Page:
If you lived in Switzerland instead of Iceland, you would:

Health

be 11.0% less likely to be obese

In Iceland, 21.9% of adults are obese as of 2016. In Switzerland, that number is 19.5% of people as of 2016.

Economy

make 19.0% more money

Iceland has a GDP per capita of $52,200 as of 2017, while in Switzerland, the GDP per capita is $62,100 as of 2017.

pay a 13.6% lower top tax rate

Iceland has a top tax rate of 46.3% as of 2016. In Switzerland, the top tax rate is 40.0% as of 2016.

be 14.3% more likely to be unemployed

In Iceland, 2.8% of adults are unemployed as of 2017. In Switzerland, that number is 3.2% as of 2017.

Life

be 25.0% more likely to die during childbirth

In Iceland, approximately 4.0 women per 100,000 births die during labor as of 2017. In Switzerland, 5.0 women do as of 2017.

be 66.7% more likely to die during infancy

In Iceland, approximately 2.1 children die before they reach the age of one as of 2020. In Switzerland, on the other hand, 3.5 children do as of 2020.

have 21.1% fewer children

In Iceland, there are approximately 13.3 babies per 1,000 people as of 2020. In Switzerland, there are 10.5 babies per 1,000 people as of 2020.

Expenditures

spend 32.0% less on education

Iceland spends 7.5% of its total GDP on education as of 2016. Switzerland spends 5.1% of total GDP on education as of 2016.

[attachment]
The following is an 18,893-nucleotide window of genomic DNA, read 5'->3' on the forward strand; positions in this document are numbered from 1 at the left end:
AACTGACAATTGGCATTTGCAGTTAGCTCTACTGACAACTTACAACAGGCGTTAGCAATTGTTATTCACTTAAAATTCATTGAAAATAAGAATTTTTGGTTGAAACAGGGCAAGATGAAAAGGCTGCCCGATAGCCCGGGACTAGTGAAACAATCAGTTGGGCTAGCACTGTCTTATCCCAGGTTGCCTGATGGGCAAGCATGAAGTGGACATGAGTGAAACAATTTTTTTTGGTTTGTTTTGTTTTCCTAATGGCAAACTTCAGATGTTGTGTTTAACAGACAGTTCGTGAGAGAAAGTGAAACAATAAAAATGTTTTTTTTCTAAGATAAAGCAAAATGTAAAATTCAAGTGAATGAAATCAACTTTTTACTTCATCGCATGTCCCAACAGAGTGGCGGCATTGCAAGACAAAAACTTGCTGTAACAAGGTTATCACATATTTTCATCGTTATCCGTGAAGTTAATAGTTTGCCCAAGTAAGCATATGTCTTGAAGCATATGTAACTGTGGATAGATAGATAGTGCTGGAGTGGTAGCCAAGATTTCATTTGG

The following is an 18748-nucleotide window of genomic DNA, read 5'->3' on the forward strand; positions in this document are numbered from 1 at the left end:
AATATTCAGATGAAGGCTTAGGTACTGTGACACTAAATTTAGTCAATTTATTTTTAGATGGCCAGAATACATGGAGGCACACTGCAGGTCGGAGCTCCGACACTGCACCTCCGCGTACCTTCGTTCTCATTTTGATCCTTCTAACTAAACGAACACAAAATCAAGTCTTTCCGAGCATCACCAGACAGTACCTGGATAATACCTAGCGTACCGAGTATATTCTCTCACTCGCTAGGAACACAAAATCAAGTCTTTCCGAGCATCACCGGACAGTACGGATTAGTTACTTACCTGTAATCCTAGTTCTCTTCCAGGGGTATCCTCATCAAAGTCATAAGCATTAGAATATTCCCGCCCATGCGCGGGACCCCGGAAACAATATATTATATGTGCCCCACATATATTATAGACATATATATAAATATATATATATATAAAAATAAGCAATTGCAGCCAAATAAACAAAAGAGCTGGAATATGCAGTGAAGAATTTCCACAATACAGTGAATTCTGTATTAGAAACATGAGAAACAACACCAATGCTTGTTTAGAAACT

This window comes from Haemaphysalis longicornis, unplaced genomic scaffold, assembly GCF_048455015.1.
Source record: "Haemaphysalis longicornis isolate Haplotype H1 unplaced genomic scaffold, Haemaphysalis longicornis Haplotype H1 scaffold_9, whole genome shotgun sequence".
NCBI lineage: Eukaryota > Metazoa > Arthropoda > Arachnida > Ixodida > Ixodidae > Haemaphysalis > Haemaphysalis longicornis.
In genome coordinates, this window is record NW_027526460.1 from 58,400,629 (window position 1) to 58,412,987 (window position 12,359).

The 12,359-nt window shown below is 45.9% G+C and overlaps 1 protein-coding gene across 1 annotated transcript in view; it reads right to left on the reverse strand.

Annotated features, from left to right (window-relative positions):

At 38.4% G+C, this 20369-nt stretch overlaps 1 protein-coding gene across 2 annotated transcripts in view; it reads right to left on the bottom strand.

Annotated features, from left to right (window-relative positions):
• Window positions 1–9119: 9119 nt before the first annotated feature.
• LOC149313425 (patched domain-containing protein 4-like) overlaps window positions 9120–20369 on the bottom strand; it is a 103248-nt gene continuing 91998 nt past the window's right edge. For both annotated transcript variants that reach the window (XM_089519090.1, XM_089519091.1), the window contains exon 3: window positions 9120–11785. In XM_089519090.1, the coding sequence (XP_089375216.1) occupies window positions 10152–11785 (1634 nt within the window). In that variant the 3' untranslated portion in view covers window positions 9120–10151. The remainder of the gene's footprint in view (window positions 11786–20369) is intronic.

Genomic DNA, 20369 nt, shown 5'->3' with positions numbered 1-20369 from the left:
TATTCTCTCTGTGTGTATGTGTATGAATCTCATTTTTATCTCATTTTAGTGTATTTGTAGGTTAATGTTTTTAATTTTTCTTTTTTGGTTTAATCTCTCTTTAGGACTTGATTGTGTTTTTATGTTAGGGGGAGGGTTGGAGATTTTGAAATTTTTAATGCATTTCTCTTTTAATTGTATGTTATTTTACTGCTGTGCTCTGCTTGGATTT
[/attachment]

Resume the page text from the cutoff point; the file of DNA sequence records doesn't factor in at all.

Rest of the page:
The statistics above were calculated using the following data sources: The World Factbook, Swiss Federal Tax Administration, Directorate of Internal Revenue.

Switzerland: At a glance

Switzerland is a sovereign country in Europe, with a total land area of approximately 39,997 sq km. The Swiss Confederation was founded in 1291 as a defensive alliance among three cantons. In succeeding years, other localities joined the original three. The Swiss Confederation secured its independence from the Holy Roman Empire in 1499. A constitution of 1848, subsequently modified in 1874, replaced the confederation with a centralized federal government. Switzerland's sovereignty and neutrality have long been honored by the major European powers, and the country was not involved in either of the two world wars. The political and economic integration of Europe over the past half century, as well as Switzerland's role in many UN and international organizations, has strengthened Switzerland's ties with its neighbors. However, the country did not officially become a UN member until 2002. Switzerland remains active in many UN and international organizations but retains a strong commitment to neutrality.
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How big is Switzerland compared to Iceland? See an in-depth size comparison.

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